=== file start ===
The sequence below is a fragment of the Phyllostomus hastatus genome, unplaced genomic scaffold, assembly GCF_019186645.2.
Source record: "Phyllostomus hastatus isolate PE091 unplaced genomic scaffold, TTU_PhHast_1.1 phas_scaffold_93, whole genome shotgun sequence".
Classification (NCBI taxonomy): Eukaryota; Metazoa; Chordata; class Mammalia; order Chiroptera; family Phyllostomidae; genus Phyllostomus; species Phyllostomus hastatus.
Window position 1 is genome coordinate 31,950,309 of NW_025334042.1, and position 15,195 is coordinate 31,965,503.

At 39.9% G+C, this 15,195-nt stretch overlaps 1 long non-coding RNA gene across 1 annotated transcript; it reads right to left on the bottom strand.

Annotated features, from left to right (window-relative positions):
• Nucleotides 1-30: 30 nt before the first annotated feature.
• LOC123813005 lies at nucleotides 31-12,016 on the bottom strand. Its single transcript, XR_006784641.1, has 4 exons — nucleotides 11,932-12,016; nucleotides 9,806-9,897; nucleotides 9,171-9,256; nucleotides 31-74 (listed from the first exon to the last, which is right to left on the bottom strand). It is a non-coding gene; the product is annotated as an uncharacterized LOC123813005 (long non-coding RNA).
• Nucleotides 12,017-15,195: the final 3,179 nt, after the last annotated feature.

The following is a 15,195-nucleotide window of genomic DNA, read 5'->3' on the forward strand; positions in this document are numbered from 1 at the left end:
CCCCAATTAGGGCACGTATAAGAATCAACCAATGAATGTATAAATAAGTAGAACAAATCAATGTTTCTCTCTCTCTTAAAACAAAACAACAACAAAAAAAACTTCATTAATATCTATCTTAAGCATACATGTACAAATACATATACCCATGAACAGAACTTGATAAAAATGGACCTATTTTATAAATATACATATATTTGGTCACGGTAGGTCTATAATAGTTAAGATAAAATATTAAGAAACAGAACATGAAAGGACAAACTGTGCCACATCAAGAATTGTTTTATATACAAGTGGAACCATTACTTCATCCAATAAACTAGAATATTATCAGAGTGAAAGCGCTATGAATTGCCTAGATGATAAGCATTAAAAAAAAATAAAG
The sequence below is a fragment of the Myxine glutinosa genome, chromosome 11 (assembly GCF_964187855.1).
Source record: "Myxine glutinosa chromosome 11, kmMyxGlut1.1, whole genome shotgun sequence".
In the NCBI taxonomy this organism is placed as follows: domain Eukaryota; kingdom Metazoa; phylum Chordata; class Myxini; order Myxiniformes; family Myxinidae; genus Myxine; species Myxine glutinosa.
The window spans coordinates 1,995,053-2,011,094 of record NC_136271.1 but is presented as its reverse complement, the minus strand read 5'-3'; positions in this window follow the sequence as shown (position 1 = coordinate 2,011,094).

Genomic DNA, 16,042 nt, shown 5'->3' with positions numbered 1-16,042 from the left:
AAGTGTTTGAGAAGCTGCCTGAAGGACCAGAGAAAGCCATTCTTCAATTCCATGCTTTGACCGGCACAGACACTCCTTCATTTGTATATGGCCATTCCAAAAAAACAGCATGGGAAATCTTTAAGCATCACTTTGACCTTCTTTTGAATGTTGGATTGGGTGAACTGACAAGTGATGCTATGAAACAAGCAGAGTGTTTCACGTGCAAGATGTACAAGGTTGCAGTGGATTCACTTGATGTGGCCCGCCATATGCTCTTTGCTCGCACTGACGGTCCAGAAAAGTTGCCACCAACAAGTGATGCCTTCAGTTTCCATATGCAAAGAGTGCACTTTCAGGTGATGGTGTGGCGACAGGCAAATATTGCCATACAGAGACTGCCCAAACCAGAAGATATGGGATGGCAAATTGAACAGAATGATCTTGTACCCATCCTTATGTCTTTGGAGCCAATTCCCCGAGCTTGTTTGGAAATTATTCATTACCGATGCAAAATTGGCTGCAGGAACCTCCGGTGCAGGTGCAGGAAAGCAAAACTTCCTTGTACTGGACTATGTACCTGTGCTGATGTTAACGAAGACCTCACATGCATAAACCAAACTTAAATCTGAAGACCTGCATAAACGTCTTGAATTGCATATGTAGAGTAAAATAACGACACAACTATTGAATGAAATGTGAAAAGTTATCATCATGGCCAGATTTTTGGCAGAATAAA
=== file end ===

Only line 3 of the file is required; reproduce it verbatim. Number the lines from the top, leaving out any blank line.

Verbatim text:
Classification (NCBI taxonomy): Eukaryota; Metazoa; Chordata; class Mammalia; order Chiroptera; family Phyllostomidae; genus Phyllostomus; species Phyllostomus hastatus.